- Surplus T-28B’s were turned over to the USAF and later to the VNAF in the

 T-28BD Navy Drone Controller (6 produced)

 T-28C Navy Carrier Training  (299 produced between 1955 – 1957) for
carrier and advanced training
- Reduced size Three-bladed Hamilton Standard propeller of 9’ 4” (with 6
inch prop hub dome)
- Tail hook added, tail skid moved forward, cut-down rudder and rear
- If underwing gun pods or bombs are installed a pair of cowling strakes are
installed to aid in stall and spin recovery by providing front-lift to the
-  Increased  landing gear oleo travel
- 72 T-28A’s were converted tot he “C” standard configuration in N.A.
aviation Columbus, Ohio.

 T-28D USAF Counter Insurgency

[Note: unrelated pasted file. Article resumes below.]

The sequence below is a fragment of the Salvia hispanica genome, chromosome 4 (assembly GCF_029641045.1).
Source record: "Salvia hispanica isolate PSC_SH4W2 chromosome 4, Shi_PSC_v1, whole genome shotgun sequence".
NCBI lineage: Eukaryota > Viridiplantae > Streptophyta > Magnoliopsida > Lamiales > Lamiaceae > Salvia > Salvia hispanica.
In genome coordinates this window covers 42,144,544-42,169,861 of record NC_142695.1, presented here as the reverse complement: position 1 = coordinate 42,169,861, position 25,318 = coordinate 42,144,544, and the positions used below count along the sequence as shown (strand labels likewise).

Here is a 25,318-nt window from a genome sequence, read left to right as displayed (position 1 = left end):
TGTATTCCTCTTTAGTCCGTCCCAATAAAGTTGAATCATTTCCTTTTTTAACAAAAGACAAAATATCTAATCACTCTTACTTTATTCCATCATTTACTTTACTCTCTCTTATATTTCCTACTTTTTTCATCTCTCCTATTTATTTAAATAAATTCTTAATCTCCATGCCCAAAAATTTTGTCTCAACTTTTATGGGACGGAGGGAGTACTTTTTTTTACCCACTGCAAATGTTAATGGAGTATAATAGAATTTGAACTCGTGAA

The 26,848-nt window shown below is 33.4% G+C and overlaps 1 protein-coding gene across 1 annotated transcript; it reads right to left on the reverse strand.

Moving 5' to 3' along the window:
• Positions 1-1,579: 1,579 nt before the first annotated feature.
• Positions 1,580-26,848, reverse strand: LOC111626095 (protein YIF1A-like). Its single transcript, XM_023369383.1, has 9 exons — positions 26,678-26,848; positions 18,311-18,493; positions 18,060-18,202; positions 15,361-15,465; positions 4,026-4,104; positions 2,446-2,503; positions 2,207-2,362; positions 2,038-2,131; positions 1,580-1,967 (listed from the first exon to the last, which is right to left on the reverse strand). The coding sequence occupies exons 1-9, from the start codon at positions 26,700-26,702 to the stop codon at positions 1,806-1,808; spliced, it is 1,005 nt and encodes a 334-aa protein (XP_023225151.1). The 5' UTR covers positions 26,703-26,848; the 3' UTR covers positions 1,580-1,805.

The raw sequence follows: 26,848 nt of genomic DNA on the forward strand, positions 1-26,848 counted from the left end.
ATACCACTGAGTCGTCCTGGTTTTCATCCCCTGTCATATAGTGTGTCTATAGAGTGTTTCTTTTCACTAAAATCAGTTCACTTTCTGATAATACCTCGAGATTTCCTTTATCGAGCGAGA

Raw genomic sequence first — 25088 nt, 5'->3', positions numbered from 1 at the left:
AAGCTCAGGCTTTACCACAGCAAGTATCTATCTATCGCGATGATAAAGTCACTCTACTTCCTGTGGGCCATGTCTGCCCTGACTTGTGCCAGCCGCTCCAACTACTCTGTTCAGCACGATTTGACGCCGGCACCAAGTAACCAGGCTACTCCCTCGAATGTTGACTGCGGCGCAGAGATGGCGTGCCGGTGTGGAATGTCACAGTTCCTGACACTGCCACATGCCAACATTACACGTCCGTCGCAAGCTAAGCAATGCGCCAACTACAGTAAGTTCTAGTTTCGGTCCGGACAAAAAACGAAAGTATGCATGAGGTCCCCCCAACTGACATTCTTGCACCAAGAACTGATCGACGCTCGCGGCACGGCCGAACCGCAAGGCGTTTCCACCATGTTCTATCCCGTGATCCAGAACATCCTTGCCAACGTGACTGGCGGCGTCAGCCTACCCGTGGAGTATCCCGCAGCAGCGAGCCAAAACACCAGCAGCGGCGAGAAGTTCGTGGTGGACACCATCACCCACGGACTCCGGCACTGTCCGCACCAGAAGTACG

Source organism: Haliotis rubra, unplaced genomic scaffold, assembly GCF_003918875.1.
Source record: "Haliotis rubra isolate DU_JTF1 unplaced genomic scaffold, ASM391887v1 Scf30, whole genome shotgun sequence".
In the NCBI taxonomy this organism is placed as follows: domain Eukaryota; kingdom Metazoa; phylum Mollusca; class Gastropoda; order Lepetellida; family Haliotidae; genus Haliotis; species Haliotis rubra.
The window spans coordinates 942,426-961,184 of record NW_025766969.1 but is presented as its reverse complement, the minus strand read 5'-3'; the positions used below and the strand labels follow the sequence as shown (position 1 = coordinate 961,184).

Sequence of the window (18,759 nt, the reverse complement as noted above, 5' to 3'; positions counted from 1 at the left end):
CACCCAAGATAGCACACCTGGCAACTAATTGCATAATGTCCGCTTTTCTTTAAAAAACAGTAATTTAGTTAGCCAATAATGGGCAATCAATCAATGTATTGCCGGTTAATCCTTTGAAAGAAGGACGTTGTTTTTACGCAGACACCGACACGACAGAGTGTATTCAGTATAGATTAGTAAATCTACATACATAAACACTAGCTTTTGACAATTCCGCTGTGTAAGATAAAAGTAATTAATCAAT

 T-28D-5 USAF Counter Insurgency

 T-28D-5 Group II USAF Counter Insurgency

 T-28D-10 USAF Counter Insurgency

 T-28K Brazilian modification of Fennec

 T-28S Fennec French Counter Insurgency

 YAT-28E Unsuccessful Test & Evaluation Aircraft (two built)

 RT-28B  Photo Recon  ( see Squadron In Action #1089 pg. 23 drawing
and photo)

The best T-28 references:

1. T-28 Trojan Steve Ginter Naval Fighters # 5
2. Specialty Press  SP461  Fianl Tour of Duty by Robert Genat -greta color
detail photos
3. Squadron T-28 Trojan In Action # 1089